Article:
Franz Erhard Walther

Breaking down the barrier between art and its viewer was one of the main artistic tendencies of the ’60s. This preoccupation distilled in the oft-quoted formula, “art is life,” resulted in happenings, performances, and artistic actions that deliberately required audience participation. Within this overall trend, Franz Erhard Walther prefers a concept of “work” that implies process and challenges the viewer to act, to the concept of art. Walther’s statement, “I am sculpture,” presumes the existence of a viewer who, either conceptually or by active physical involvement, takes part in the artist’s work. Hence, for Walther, sculpture is the active individual, who regards the artist’s work as his own instrument.

In this retrospective works from the years 1957 to 1987 show the gradual development that led to Walther’s “other concept of work.” Marked at the outset by a focus on the representational picture, Walther retroactively added cuts to those early drawings, as if trying to eliminate their figurative character.

A skepticism towards the informational value of the figurative picture leads Walther to introduce strategies that further challenged the images representational status. Instead of the front of the picture he showed the paint-drenched back; or in the same spirit, covered the canvas with spackle. It seemed almost consistent of him to later abandon this approach and allow the material to speak for itself. He examined the qualities of materials such as wrapping paper, by tearing, wrinkling, and folding it.

In the early ’60s, however, he gave up this practice to develop the work we now identify him with: textile pieces that deliver meaning only in connection with the viewer. In the first set of 58 objects, Walther’s intention was to make the viewer the user of the pieces. The viewer’s subjective and highly physical relationship with the object was a decisive consideration in determining their forms. A second set of objects, which followed, negated the unconditionally instrumental character of the first set. Now the eye alone was allowed to confront the work. Without moving, the viewer negotiates the “walking lanes,” conjuring up spatial and temporal dimensions by purely imaginative means.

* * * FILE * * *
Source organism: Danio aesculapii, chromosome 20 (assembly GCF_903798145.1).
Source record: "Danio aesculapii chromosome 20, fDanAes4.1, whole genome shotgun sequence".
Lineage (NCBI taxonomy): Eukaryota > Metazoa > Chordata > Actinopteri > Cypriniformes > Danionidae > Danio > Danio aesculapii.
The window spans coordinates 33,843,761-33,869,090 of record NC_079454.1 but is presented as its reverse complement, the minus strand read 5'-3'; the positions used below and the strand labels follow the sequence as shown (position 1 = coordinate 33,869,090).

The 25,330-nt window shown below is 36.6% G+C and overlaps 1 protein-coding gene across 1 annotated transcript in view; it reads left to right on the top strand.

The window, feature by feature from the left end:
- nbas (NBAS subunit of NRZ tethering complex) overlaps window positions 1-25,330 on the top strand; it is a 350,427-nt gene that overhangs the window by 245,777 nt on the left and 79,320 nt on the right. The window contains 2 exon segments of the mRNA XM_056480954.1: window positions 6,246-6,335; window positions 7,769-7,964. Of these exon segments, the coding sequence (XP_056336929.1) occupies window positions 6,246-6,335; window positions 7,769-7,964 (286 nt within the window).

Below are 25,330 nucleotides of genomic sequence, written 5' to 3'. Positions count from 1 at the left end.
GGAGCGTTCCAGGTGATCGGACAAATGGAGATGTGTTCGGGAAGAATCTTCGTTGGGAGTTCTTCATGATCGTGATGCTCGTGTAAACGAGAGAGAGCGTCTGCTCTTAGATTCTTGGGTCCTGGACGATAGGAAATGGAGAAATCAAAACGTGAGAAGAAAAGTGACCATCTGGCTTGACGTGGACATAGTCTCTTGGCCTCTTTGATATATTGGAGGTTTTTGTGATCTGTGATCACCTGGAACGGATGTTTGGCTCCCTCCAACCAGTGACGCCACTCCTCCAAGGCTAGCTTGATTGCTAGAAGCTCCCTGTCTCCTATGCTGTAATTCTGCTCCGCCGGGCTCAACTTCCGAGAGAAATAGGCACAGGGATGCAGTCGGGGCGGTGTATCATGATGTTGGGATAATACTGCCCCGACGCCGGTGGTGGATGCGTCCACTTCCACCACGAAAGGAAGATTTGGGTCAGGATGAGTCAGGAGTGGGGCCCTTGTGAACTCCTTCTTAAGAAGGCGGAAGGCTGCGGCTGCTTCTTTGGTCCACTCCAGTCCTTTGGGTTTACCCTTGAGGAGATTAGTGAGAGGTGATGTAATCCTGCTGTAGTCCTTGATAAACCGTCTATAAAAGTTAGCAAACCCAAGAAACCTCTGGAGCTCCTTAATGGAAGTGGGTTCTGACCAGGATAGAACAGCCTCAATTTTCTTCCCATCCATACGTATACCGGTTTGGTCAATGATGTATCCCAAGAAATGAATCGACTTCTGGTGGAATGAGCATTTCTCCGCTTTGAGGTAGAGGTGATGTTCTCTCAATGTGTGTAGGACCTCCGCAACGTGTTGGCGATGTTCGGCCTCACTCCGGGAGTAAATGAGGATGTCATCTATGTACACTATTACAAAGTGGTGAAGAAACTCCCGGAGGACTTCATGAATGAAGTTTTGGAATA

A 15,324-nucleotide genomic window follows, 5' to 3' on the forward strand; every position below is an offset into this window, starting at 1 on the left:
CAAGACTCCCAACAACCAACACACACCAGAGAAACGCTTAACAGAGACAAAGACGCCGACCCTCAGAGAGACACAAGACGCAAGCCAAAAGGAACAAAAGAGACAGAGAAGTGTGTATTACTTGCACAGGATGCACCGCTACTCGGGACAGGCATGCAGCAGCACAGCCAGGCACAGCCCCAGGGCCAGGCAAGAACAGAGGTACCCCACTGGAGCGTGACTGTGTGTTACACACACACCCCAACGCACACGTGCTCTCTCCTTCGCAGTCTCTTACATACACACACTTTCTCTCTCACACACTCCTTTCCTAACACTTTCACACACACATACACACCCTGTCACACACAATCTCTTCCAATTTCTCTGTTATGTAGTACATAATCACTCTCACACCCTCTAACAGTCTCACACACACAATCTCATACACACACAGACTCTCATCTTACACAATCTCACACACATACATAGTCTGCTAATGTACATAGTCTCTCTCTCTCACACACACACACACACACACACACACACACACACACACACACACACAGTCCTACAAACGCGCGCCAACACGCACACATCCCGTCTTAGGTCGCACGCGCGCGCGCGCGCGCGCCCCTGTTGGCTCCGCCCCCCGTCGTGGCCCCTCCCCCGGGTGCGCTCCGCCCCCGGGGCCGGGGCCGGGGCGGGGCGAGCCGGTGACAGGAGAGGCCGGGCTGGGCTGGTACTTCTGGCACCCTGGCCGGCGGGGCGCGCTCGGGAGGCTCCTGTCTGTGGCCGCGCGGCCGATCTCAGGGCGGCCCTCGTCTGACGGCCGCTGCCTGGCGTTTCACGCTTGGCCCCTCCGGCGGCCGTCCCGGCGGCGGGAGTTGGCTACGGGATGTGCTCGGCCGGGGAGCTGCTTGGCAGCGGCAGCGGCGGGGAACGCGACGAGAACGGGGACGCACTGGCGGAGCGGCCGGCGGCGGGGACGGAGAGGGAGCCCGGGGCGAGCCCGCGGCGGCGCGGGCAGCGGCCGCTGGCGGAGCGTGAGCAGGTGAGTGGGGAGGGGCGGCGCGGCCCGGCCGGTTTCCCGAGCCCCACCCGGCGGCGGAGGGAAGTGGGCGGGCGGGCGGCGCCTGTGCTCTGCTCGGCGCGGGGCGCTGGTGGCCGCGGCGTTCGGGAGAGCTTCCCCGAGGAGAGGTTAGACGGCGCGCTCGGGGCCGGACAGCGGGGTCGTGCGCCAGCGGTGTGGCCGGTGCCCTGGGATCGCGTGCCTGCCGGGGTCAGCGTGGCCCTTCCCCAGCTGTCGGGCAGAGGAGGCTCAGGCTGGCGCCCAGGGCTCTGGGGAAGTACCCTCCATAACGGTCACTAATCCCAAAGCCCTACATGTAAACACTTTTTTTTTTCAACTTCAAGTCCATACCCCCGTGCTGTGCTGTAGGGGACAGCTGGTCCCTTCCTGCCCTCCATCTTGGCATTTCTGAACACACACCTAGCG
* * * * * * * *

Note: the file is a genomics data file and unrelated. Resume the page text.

In his wall pieces Walther uses architectural references that pop up in the form of boxes and columns. Furthermore, many of the wall formations are oriented to a human scale, either by their proportions or by the way they are hung. Human beings are meant to find themselves in these pieces—physically or mentally. This exhibition demonstrated Walther’s development in terms of his “other work concept.” One can easily sympathize with his goal of relying on a viewer who engages the work on a spatial, temporal, and physical level. The difficulties are caused by the meaning of such actions. What is actually gained? Here, Walther needs to offer us some more proof.

Wolf Jahn

Translated from the German by Joachim Neugroschel.